Innovative reporting and filling in the details of the lives of their readers are only two of the legacies of The AFRO. Today the 4th and 5th generations of the founder’s family continue to run an operation with offices in Baltimore and Washington, DC.
Before we turn all of our attention to holiday planning, check out our upcoming heritage talks and tours to get to know even more about Baltimore’s history this winter season.
On December 15, join author Elaine Weiss for a lecture on her book, The Woman’s Hour: The Great Fight to Win the Vote, which chronicles the struggle for American female suffrage. Ms. Weiss’s book is so compelling that Steven Spielberg and Hillary Clinton are teaming up to turn it into a movie! This Thanksgiving, we are especially grateful for the women and men who fought for voting rights over a century ago.
On December 14, catch our last Lexington Market tour of the year. See behind-the-scenes at what Ralph Waldo Emerson dubbed “the gastronomic capital of the world” and the catacombs under the marketplace. Be sure to stock up on the candies and baked goods at the market for your holiday sweet tooth!
Finally, with Thanksgiving around the corner, we at Baltimore Heritage have a lot to be thankful for, starting with the kind volunteers who lead our tours, research and write about historic places for Explore Baltimore Heritage, join us in fighting for threatened historic landmarks, and so much more. You make our work possible. Thank you all!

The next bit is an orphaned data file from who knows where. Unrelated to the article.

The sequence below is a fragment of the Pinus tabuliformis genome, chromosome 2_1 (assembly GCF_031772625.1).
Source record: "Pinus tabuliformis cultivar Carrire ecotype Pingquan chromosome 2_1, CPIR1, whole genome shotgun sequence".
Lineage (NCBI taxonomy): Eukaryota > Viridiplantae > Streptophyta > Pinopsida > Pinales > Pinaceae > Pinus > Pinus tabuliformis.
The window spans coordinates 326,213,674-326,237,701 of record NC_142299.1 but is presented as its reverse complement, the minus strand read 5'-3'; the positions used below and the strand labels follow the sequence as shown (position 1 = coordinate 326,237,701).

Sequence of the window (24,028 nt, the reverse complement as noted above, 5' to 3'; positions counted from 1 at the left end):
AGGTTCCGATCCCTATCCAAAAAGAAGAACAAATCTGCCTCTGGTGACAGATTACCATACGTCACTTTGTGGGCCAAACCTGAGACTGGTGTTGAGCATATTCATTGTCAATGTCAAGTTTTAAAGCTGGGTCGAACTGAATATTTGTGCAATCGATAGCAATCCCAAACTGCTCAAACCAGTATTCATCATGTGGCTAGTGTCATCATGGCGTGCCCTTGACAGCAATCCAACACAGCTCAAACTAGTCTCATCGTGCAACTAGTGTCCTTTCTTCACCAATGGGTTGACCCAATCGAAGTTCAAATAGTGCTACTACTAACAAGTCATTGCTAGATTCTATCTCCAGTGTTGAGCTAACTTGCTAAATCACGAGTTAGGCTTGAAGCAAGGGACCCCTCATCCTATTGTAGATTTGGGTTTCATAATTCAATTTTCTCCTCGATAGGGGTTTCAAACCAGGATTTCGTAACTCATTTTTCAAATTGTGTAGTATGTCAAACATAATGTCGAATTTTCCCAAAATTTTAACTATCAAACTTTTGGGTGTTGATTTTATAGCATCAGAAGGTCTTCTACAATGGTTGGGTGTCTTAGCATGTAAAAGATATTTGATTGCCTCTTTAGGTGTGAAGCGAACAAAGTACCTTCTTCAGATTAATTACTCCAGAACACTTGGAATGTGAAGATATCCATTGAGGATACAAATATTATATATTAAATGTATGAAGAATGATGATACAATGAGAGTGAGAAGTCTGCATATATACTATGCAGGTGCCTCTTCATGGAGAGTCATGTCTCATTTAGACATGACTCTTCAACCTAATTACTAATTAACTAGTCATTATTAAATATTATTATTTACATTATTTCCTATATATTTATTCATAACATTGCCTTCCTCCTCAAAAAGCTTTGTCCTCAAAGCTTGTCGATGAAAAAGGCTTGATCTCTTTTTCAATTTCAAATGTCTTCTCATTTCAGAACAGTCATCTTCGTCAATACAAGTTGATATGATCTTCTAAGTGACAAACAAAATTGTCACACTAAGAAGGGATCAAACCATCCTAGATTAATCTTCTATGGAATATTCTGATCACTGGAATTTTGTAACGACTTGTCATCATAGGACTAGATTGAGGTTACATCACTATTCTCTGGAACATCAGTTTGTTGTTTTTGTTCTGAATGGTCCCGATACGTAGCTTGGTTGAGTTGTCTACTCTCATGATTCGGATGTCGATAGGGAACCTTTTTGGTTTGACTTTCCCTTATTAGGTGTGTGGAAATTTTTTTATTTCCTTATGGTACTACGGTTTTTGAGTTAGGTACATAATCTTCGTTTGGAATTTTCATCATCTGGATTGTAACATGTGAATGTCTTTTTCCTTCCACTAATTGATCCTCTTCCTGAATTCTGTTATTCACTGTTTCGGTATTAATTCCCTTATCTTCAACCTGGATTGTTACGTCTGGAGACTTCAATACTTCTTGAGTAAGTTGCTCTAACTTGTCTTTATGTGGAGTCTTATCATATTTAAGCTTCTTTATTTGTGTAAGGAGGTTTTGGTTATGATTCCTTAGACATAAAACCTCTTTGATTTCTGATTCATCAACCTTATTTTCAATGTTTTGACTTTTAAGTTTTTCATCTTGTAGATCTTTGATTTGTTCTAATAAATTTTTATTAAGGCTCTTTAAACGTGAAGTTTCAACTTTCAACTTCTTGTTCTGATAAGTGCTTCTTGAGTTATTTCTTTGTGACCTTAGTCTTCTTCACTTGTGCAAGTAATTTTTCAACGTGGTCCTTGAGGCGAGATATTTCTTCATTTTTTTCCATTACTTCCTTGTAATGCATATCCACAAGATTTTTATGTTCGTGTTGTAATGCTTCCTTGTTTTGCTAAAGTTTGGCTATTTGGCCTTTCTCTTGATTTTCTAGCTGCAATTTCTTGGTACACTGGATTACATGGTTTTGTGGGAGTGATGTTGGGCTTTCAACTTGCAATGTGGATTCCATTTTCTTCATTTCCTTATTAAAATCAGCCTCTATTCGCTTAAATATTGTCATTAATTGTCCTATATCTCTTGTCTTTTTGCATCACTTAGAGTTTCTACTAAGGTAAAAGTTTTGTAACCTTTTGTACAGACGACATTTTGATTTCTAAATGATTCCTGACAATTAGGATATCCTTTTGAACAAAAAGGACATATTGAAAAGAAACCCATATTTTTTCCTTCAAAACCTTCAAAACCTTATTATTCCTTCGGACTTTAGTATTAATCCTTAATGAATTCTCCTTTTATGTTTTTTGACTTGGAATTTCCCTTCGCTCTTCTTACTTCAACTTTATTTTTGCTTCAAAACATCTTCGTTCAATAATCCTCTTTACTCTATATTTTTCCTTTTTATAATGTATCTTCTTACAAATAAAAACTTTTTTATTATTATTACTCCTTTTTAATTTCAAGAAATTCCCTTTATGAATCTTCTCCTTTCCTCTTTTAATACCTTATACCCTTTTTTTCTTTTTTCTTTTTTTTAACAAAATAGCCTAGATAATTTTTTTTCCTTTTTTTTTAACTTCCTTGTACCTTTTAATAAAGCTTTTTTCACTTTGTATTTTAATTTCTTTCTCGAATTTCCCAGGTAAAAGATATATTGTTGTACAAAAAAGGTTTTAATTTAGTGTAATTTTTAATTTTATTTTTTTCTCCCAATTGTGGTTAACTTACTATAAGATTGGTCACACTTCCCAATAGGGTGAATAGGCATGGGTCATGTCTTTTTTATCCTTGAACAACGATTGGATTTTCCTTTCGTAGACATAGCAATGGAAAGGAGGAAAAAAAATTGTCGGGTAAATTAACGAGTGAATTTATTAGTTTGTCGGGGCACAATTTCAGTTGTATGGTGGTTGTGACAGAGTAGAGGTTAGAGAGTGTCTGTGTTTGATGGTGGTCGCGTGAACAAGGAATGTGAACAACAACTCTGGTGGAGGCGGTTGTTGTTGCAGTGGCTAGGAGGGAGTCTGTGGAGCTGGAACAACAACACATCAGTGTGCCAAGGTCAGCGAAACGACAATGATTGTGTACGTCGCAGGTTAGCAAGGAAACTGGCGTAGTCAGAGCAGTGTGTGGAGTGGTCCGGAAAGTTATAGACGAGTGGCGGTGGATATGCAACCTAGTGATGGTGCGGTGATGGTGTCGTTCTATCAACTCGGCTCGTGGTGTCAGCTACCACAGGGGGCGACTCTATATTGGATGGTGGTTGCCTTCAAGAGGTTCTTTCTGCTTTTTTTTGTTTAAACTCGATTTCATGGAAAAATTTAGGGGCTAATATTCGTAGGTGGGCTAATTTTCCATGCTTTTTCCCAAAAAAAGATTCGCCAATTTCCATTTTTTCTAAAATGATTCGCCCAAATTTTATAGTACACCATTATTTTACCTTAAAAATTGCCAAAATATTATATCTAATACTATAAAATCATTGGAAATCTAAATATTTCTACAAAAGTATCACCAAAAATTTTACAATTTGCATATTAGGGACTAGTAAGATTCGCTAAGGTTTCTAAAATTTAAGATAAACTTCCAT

— Johns Hopkins, Executive Director
PS: It’s the time of year when we both give thanks and look forward to the year ahead. It is also the time of year when we ask you to join or renew your membership support for Baltimore Heritage. Your gift makes our work possible.
Eli Pousson, Director of Preservation and Outreach at Baltimore Heritage shares his perspective on heritage and preservation and tells us how digital platforms have expanded the number of stories they can tell about Charm City.
Happy Valentine’s Day! Thanks to everyone who showed up for the Mount Vernon Valentine’s Tour this past Sunday. One of our favorite stories from the tour was the story of Baltimore’s Wallis Simpson and her marriage to Edward VIII: a man who gave up the throne of England to be with the woman he loved. Nathan Dennies, one of our volunteer writers and a student at the University of Baltimore, has finished writing a great story on Wallis’ time living with her mother and stepfather at 212 East Biddle Street:
The house on 212 East Biddle Street had three bedrooms: one for Wallis, one for her mother,and another that Wallis assumed was a guest bedroom. Little did she know that her mother was planning on remarrying and the extra bedroom would soon become the room of her new stepfather, John Freeman Rasin, son of the head of the Baltimore Democratic Party, Carroll Rasin. Wallis was crushed. She had envisioned a life of independence with her mother, free from relying on the financial help of others. Wallis threatened to run away, but reluctantly came to terms with her mother’s decision.